A week or so ago, leaving work a little after ten on a night still and clear and warm, I could feel it; between one step and the next something inside skittered sideways, a dry leaf across the pavement out in the dark. Fall is coming.

It has been that every so many years something bad would happen in the fall, tearing across my sky like a meteor, burning away all the breathable air. I ended up with asthma and a pile of acronym diseases and a superstitious belief in the power of Fall Coming, a belief strong to the point where somebody mentioned October first and I ended up in the hospital for nearly a week, and then in counseling. It’s paying off. I’m finding what lies beneath that belief, burying the bones where they belong, leaving those old ghosts to lie in peace. Remembering to breathe.

But still there is that thing inside, that wanting to run down all the dark paths, to be in the night in the wind, to be a leaf skittering … I spent the night with that thing like a squirrel with a nut, turning it this way, putting my teeth to it there, watching the yellow half-moon light till sleep came. I woke to rain, and the daylight world.

Summer is going. There’s a quiet starting up in the night. Walmart with fewer kids. Moms pushing carts, a set look part stubborn, part tired, buying multiples of pencils and locker crates. Dads, with little girls in tow, saying “Yes I know what to do. Here is the list; here is the name of your school; here is your class,” to the querulous sounds of the daughters, curly-haired and not quite up to their dad’s waist. A shift from holiday mode, a resumption of serious and responsible. The band playing at the bar a block away sounding a little sharp and tired, maybe being pulled apart by both wanting to keep on and wanting to lie down and rest. Or maybe it’s just my ears, hearing some thing inside.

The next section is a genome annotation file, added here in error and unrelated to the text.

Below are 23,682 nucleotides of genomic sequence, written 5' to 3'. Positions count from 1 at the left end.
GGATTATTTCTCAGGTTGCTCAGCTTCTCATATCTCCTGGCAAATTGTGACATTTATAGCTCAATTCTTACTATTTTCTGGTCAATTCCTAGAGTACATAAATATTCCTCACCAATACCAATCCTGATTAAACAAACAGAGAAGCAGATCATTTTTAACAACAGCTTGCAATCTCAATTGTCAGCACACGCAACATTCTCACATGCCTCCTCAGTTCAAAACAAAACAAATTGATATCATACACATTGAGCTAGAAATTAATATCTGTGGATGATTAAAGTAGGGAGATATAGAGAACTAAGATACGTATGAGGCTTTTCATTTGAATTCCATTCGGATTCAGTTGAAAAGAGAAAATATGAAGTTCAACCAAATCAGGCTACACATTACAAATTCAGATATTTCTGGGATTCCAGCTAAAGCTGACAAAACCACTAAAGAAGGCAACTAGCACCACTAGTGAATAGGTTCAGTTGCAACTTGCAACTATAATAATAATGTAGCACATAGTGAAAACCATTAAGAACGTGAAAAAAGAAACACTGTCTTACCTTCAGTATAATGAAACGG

We went for a drive yesterday, east to a hub of used-car dealers. The trees less confident in their green, the warning flag of sugar maples still sparse. A lot, filled with old Volkswagen buses parked nose to tail, their tires flat, waiting to be cannibalized. A junk store like the old days, drawers and shelves piled, rooms sorted by ideas and generalities, the old man apologizing for the mess, me assuring him that it was my favorite kind of store, buying a tiny, tiny teacup, with a gold rim and a parrot for a handle.

This morning we heard geese overhead.

Nest week I’ll be starting school.

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